Social Movements on Their Feet, a President without Direction, and a Socialist Leader out of Touch
by Jeffery R. Webber
article was posted on the Internet on Tuesday, May 17. The author is a Ph.D.
candidate at the
At around on Monday morning, massive crowds of
mostly poor indigenous Bolivians gathered on the cusp of a mountainside that
descends into the capital city of
Workers in the massive informal sector, ex-miners who “relocated” to the shantytown after privatization of the mines in 1985, the unemployed, recent migrants from the countryside pushed from their former livelihoods through the devastation of the agricultural economy in the high plateau, women in traditional indigenous dress with their unique bowler hats, shoeshine boys, Trotskyist teachers, communists, socialists, indigenists, neighbourhood activists, populists, and others milling around in a jovial mood eating breakfast on the street, provided by women vendors who have erected their food stands along the opening path of the planned march for the nationalization of the country’s natural gas.
Organizations participating in the day’s actions include the Federation of United Neighborhoods of El Alto (FEJUVE-El Alto), the Regional Workers Central of El Alto (COR-El Alto), the Public University of El Alto, the Departmental Workers Central, the Confederation of Original Peoples, the Federation of Peasants of La Paz “Tupaj Katari,” the Bolivian Workers Central (COB), the teachers unions of El Alto and La Paz, among many, many others.
The theme is the nationalization of
gas, but it doesn’t stop there. They want to close the Parliament and kick out
the president. Frustration is running high in El Alto and throughout popular
sectors in the country. The nationalization of gas was the historic demand of
the October rebellion of 2003 that left many dead and ousted the hated
president Gonzalo (“Goni”) Sánchez de Lozada. Vice president at the time,
Carlos Mesa Gisbert, who had distanced himself from the state violence
perpetrated by Goni, assumed the presidency through constitutional mechanisms,
with the support of many of the protesters who believed
It took three hours to march the
roughly 7 miles from the edge of El Alto to downtown
Along the way the chants of the protesters and casual conversations made clear the demands in descending order of importance: nationalization of gas, the shutdown of parliament as a show of popular force and determination, and the removal of the sell-out October president. But underlying all this is the more basic sentiment expressed by one worker marching next to me: “The governments have been on the side of the transnationals, and the rich. We want a government on the side of the people.” As the waves of demonstrators seemingly had no end, participants in the march started speculating: “Another October?”
But as an experienced Argentine journalist suggested to me, in October 2003 it took the massacres orchestrated by Goni to change the whole mood of protests. People were enraged, and through that rage accumulated the capacity to simply overrun the capital and kick out Goni the assassin. So far, Mesa—a former journalist and historian probably wary of going down in the history books in the same fashion as Goni—has been unwilling to really crack down and smash heads, as many in the business community demand, although always in the Orwellian speech of maintaining “legal security” for a “healthy business environment,” the “transitability of roads,” the “free movement of commerce and trade”, the inviolability of private property, the absolute necessity of bending to the will of transnational petroleum companies, and maintaining a suitable environment for tourism and foreign investment in general.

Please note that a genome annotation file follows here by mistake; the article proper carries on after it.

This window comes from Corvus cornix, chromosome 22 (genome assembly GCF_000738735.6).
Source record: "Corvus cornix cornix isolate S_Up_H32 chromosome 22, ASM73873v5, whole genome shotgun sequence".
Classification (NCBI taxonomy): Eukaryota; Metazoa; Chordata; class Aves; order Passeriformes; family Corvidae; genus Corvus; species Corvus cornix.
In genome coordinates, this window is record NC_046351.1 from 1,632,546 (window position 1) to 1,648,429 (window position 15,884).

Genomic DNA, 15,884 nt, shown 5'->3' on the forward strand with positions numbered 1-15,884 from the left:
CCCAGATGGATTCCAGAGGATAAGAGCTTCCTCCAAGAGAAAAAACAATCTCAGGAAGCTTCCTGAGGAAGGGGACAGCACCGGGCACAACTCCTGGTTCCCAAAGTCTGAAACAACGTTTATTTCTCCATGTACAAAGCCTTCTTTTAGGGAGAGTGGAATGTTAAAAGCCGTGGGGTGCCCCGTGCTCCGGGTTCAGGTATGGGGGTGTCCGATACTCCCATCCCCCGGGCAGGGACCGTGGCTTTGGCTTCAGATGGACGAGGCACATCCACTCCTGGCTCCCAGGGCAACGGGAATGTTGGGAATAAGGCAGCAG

The road blockades and
mobilizations of the indigenous poor stand in the way of this conception of
Once we arrived in the center of La Paz, excitement grew as the front lines of the mobilization veered away from the road leading to the Plaza San Francisco (a frequent point of convergence for demonstrations), instead opting for the route leading to the Plaza Murillo, which hosts the Presidential Palace. Two blocks away from the Plaza, the march encountered its first line of heavily armed police, decked out in riot gear and grim faces. The marchers chanted and sung for the police to join them, pointing out that they had the option of uniting with the people or acting as the assassins of the state.
The march turned up a different street, opting out of confrontation at this point and circling around for an attempt to take the Plaza from another location. A few blocks later the march stopped short and the front lines began jeering and yelling at the next police barricade. In the tradition of the Bolivian tin miners—the old vanguard of the Bolivian Left—dynamite was exploded, not with the intention of killing anyone, but making some noise and building the energy of the protesters. This act, in conjunction with protesters on the front lines physically removing one of the blockades that had been set up, set the police off with their tear gas canisters, and soon after, rubber bullets.